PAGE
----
Virgin Australia CEO Paul Scurrah, speaking at the CAPA Australia Pacific Aviation Summit, stated “we have loyal companies contracted to fly with us corporately who are wanting us to come back and serve their needs”. Mr Scurrah said: “Travel budgets will be under more pressure than ever when we come back, our lower cost base will allow us to compete more aggressively as a value carrier”. He added: “We offer a very good quality product which we believe will serve corporates loyal to us right now”.
CAPA: Government support helped to ‘oil the wheels’ of China’s recovery
CAPA – Centre for Aviation managing director Derek Sadubin, speaking at the CAPA Australia Pacific Aviation Summit, stated “there is explicit government support for China’s airline system, reflecting the widespread central and provincial government ownership of the Chinese airlines”. Mr Sadubin added: “This explicit support has helped to ‘oil the wheels’ of the recovery”. He said: “China recovery is fragile – and susceptible to setbacks, but, assuming the authorities stay on top of things, and give people the confidence to travel, recovery is expected to continue and be back into positive territory (relative to 2019) well before the end of 2020”.
Fiji Airways CEO: ‘Things will not return to what it was pre-COVID and we will enter a new normal’
Fiji Airways CEO Andre Viljoen said: “Things will not return to what it was pre-COVID and we will enter a new normal, so we are preparing ourselves for that” and one of the carrier’s plans “is to reduce our costs by a further 20 per cent in the same way we managed to save FJD40 million (USD18.9 million) in costs last year”.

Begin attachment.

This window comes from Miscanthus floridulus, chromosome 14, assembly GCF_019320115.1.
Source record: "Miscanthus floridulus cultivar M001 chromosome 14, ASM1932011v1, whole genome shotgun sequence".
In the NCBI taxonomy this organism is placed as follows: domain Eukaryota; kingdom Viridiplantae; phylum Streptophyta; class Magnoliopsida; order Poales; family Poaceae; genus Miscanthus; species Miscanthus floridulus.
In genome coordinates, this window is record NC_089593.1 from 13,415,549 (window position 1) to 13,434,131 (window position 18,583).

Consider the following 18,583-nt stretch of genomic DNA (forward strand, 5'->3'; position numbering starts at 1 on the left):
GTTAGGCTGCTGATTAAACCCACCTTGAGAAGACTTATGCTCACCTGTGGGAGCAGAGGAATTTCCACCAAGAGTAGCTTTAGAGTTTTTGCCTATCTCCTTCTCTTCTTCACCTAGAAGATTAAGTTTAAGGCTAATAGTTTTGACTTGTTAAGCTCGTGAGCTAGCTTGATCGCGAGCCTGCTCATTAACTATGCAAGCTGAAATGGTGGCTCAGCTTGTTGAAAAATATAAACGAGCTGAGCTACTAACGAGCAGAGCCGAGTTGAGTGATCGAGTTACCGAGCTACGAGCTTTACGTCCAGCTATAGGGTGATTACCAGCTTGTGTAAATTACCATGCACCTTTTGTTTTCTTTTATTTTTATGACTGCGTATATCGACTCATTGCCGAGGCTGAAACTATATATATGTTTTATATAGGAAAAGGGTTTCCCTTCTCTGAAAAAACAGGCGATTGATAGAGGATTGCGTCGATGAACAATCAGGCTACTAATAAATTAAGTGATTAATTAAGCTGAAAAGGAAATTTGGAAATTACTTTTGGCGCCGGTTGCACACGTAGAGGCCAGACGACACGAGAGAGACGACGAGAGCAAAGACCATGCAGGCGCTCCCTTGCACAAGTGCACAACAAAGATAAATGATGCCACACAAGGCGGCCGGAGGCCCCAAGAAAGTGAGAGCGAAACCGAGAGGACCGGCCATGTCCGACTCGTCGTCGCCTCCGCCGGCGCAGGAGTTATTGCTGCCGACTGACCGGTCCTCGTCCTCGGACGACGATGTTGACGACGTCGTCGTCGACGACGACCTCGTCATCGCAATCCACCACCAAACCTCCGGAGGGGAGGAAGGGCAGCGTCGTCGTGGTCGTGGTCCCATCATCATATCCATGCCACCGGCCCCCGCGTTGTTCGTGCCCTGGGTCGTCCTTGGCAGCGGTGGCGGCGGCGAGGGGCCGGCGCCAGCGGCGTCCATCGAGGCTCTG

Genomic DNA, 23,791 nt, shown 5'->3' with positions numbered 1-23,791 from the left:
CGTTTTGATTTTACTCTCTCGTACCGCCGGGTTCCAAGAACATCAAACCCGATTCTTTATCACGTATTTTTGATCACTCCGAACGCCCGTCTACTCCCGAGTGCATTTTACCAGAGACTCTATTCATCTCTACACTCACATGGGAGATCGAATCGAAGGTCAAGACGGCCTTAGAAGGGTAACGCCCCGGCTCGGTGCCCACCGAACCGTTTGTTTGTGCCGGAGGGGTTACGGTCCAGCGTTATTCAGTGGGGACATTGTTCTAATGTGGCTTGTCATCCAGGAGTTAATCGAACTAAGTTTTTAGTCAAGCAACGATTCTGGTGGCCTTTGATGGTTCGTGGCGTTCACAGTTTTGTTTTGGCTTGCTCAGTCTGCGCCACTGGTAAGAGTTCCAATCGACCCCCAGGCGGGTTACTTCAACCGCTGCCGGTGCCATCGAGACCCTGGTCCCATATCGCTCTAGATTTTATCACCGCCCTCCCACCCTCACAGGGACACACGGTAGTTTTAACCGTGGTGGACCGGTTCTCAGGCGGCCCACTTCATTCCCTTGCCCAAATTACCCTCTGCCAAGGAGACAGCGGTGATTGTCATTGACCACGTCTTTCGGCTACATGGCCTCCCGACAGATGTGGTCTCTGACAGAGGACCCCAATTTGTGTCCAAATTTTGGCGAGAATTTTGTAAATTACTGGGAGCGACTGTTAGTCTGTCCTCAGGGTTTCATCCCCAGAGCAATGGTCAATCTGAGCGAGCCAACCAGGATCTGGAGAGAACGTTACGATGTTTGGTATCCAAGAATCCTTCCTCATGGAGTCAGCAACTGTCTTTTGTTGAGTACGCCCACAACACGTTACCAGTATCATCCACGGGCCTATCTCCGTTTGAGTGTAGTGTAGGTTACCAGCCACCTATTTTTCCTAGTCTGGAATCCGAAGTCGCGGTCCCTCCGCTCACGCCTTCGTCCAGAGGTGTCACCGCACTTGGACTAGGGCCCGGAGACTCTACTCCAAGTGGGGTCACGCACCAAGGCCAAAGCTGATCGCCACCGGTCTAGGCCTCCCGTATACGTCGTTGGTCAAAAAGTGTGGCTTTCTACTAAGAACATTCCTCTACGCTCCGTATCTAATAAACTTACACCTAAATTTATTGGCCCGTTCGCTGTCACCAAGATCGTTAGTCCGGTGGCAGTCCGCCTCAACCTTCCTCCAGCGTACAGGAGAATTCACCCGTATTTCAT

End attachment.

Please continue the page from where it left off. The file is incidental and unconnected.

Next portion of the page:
Rex chairman: Domestic jet services ‘our way of paying back to the community’
Regional Express (Rex) chairman Lim Kim Hai stated the company is “excited at this big chapter in Rex’s history” and said the proposed domestic jet service is “our way of paying back to the community”. Mr Lim said: “We believe that Australia deserves an alternative domestic carrier that is safe, reliable, convenient, affordable and, most importantly, one that can go the distance against the Qantas Group”. Mr Lim said the board expects the services to be funded by a sale and leaseback of existing Saab aircraft or by interested parties. The company is continuing negotiations with interested parties, however are not finalised.
ICAO Council president: ‘Age of electric commercial aircraft could be upon us by the next decade’
ICAO Council president Salvatore Sciacchitano, in an address to leaders at the Air Transport News 2020 Summer Aviation Forum in Athens, stated the COVID-19 pandemic has “wreaked havoc on local and global air connectivity, and on the many countries and operators who made that connectivity possible”. He noted it is the duty of leaders to “keep current passengers and crew protected from COVID-19 health risks through every stage of the air travel experience”, as well as “keep commercial civil aviation viable from the most basic of economic standpoints”. Mr Sciacchitano said the rebuilding of air transport will require “vision and leadership… and a heavy reliance on innovation going forward”, which could include “entirely new technologies” or “new applications of existing technologies”. He observed that the “age of electric commercial aircraft could be upon us by the next decade”, in light of recent targets and as older and more emissions intensive aircraft are pulled from the skies in significant numbers.